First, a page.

Gulf War Vets Home Page
Ex-military director speaks out
Peace activist says U.S. using uranium in warfare
Sunday, January 8, 2006
BY KELLY MAHONEy
OF THE JOURNAL STAR
PEORIA - A former military director on Saturday accused the United States of war crimes for its use of depleted uranium in warfare. Peace activist Dr. Doug Rokke, a Gulf War veteran and former director of the U.S. Army's Depleted Uranium Project, presented his thoughts on the military's alleged use of depleted uranium to about 50 people in the basement auditorium of the Peoria Public Library's main Downtown branch.
Rokke's presentation was sponsored by the local chapter of Peace Action, which is dedicated to creating a world "free from violence and war," according to its Web site, www.peace-action.org .
Rokke, who has a Ph.D in physics and technology education, claimed the U.S. government continues to use uranium against the mandates of the United Nations.
"The United States Department of Defense continues to use uranium emissions," he said. "It is a radioactive defense item, it's a dirty bomb."
Rokke said the government continues to use uranium because of its effectiveness. "It's incredibly effective as a weapons system."
By the Office of Homeland Security's own definition, use of depleted uranium is radiological warfare and thus a war crime, Rokke said.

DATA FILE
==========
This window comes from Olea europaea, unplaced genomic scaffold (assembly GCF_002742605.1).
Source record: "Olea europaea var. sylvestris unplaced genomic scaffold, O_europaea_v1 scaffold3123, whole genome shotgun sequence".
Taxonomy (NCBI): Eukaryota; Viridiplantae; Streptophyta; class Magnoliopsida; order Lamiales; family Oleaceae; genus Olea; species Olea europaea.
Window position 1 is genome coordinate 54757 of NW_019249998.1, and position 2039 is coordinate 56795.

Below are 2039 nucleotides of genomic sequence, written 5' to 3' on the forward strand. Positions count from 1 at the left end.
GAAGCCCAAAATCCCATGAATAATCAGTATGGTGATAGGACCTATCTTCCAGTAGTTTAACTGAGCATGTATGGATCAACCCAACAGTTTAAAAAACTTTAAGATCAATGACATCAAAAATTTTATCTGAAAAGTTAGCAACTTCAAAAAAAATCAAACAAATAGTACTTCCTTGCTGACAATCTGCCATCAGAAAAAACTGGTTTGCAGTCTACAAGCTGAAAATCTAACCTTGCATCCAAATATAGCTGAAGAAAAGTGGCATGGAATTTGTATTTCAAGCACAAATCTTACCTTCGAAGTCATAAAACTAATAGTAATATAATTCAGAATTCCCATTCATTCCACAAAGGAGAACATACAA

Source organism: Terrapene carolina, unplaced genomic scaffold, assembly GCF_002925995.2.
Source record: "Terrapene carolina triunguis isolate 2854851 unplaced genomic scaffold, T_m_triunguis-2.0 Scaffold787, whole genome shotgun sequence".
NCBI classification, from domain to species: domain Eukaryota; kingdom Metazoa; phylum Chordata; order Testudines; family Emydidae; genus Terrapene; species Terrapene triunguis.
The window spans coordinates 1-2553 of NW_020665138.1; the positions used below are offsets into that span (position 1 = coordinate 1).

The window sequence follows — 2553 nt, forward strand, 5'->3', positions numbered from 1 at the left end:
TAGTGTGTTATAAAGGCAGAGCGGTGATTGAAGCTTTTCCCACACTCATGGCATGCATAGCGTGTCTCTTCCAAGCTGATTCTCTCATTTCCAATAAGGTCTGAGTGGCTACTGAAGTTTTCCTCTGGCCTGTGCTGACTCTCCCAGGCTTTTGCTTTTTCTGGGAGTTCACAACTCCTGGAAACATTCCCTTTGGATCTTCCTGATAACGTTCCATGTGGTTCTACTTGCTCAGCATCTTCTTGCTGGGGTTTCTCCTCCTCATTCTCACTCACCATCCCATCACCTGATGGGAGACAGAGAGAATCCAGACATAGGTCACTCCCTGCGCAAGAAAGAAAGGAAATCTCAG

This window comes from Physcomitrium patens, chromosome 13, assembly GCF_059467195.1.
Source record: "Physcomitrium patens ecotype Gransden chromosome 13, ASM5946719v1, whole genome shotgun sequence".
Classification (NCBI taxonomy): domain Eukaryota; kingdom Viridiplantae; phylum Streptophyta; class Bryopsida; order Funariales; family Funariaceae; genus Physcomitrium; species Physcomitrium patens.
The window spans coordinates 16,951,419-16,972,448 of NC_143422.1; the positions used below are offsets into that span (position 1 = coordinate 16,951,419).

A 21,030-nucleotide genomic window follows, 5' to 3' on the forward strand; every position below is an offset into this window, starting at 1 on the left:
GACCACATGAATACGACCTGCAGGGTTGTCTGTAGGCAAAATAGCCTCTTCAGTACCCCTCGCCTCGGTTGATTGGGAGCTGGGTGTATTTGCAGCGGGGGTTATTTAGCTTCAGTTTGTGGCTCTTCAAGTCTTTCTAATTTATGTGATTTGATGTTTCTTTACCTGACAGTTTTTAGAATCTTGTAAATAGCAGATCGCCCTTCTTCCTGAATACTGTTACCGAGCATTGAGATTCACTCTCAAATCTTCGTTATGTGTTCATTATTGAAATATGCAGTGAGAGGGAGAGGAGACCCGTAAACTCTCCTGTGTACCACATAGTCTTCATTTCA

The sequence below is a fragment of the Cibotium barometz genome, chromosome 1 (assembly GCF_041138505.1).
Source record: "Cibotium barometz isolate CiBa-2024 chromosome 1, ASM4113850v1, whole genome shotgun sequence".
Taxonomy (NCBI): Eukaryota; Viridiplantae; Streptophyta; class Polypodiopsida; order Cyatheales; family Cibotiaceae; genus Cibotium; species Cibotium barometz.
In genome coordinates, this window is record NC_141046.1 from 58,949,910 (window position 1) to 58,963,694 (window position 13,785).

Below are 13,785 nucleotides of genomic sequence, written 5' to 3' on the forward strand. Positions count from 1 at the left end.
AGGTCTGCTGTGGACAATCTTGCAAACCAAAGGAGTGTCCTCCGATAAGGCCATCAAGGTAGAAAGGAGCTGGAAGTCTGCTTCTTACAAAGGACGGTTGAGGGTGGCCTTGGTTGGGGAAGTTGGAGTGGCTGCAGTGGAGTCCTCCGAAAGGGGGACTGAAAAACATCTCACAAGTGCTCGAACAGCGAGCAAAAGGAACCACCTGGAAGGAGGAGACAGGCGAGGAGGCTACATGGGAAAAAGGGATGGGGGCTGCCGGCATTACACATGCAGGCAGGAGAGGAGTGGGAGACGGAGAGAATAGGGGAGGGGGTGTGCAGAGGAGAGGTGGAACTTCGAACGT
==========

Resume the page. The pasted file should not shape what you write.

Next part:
"It's an act of terror," he said. "It's in their own guidelines. I don't think they realized what they did when they did it."
Depleted uranium exposure causes a variety of symptoms and, Rokke claimed, is a contributing factor in Gulf War syndrome, a malady among veterans of that military action against Iraq in 1991.
Once uranium is used in an area, studies show the particulate matter can travel at least 30 miles, Rokke said. Those in the area can continue to infect others as well.
"Any military personnel that has been near the contamination will bring it back," Rokke said. "We have proven incidents when contamination has been brought back."
There is no way to effectively remove this contamination, Rokke said.
"You cannot decontaminate clothing," Rokke said. "We could never, ever get it down to permissible levels."
Furthermore, Rokke said there is no way to treat exposure if it is not dealt with in the first 24 hours.
"I mean, you can do basic stabilization," Rokke said. "When the rash breaks out, the doctor gives me a salve."
Even on the other side of the globe from war, central Illinois residents have been exposed, Rokke said.
"Have troops in Illinois gone over and been exposed? Absolutely," Rokke said. "Have central Illinois people died as a result of this? Absolutely."
Kelly Mahoney can be reached at 686-3114 or firstname.lastname@example.org .